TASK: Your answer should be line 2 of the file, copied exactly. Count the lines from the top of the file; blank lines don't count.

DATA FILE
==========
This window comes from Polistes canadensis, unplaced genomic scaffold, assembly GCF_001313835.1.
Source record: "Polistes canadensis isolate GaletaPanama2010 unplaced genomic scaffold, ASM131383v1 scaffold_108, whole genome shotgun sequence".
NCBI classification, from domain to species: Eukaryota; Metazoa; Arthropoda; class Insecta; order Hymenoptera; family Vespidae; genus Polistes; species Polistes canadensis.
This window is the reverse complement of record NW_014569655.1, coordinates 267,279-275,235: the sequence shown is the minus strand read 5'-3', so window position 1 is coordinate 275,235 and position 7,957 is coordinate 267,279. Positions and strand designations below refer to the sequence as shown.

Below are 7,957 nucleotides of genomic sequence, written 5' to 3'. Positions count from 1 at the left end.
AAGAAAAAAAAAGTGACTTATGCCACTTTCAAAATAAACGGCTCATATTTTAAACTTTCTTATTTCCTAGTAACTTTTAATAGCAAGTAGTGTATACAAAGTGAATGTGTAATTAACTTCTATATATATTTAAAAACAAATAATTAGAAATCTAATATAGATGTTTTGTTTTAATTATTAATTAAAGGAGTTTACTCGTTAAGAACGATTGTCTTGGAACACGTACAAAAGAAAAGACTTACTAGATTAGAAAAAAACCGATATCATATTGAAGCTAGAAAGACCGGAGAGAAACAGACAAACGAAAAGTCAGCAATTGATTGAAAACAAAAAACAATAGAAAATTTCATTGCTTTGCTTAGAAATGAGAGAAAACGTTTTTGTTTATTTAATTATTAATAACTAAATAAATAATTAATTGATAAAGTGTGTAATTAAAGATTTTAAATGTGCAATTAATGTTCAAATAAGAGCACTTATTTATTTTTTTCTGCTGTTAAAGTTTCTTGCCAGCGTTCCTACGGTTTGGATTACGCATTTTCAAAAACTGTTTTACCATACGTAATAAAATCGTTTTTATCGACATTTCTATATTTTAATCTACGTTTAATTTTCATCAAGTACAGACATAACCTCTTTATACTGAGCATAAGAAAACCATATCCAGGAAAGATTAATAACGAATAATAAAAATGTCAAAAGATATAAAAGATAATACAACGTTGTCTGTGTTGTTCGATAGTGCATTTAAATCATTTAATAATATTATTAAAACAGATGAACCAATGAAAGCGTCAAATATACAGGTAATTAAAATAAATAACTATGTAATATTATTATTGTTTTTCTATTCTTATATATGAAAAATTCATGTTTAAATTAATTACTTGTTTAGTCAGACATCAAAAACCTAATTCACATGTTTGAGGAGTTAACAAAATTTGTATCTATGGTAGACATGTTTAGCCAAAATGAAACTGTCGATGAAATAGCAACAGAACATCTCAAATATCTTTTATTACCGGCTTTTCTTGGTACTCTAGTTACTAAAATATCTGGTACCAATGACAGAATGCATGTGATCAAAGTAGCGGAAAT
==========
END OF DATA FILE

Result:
Source record: "Polistes canadensis isolate GaletaPanama2010 unplaced genomic scaffold, ASM131383v1 scaffold_108, whole genome shotgun sequence".